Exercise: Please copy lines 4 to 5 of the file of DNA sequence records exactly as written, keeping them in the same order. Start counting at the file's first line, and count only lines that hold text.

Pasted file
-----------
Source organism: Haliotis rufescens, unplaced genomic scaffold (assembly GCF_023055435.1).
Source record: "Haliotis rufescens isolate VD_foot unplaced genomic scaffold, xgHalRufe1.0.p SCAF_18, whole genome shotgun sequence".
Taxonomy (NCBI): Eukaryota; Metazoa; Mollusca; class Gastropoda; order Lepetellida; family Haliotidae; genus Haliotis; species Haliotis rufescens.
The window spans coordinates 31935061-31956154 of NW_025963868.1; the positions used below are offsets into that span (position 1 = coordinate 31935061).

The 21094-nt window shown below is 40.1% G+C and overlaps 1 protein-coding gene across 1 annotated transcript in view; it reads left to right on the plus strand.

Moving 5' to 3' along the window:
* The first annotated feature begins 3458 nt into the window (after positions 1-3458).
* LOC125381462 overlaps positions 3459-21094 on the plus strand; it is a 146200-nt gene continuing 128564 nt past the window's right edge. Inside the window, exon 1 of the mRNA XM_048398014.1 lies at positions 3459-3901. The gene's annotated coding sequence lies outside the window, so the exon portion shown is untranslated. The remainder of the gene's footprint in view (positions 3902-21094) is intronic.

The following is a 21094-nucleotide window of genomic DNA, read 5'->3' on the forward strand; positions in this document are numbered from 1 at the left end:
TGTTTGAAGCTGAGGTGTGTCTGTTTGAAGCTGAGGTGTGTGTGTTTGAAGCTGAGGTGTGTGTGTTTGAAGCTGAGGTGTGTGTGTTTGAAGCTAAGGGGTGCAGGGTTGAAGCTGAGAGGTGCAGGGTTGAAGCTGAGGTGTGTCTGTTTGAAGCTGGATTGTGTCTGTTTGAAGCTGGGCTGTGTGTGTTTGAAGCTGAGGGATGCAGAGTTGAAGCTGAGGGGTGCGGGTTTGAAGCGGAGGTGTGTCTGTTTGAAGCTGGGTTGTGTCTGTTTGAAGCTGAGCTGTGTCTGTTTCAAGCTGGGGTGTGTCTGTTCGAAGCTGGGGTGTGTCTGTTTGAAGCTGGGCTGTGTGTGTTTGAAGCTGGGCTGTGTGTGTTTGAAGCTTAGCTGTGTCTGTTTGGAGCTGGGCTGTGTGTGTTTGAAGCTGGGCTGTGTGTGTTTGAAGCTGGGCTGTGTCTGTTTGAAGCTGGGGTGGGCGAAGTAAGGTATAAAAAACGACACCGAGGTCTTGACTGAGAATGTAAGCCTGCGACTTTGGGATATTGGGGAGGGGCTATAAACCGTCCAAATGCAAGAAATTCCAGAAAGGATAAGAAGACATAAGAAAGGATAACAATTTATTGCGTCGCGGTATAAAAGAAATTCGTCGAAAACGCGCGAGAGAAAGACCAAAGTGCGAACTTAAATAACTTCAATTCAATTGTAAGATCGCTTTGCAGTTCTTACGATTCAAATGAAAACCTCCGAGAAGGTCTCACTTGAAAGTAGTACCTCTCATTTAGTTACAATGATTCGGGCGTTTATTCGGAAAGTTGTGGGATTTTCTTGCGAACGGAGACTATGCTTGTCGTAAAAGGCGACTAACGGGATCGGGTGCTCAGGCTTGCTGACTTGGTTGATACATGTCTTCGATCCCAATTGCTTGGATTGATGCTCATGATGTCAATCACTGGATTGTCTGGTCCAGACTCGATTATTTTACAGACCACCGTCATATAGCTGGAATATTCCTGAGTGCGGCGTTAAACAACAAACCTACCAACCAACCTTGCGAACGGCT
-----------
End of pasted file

The window spans coordinates 31935061-31956154 of NW_025963868.1; the positions used below are offsets into that span (position 1 = coordinate 31935061).

The 21094-nt window shown below is 40.1% G+C and overlaps 1 protein-coding gene across 1 annotated transcript in view; it reads left to right on the plus strand.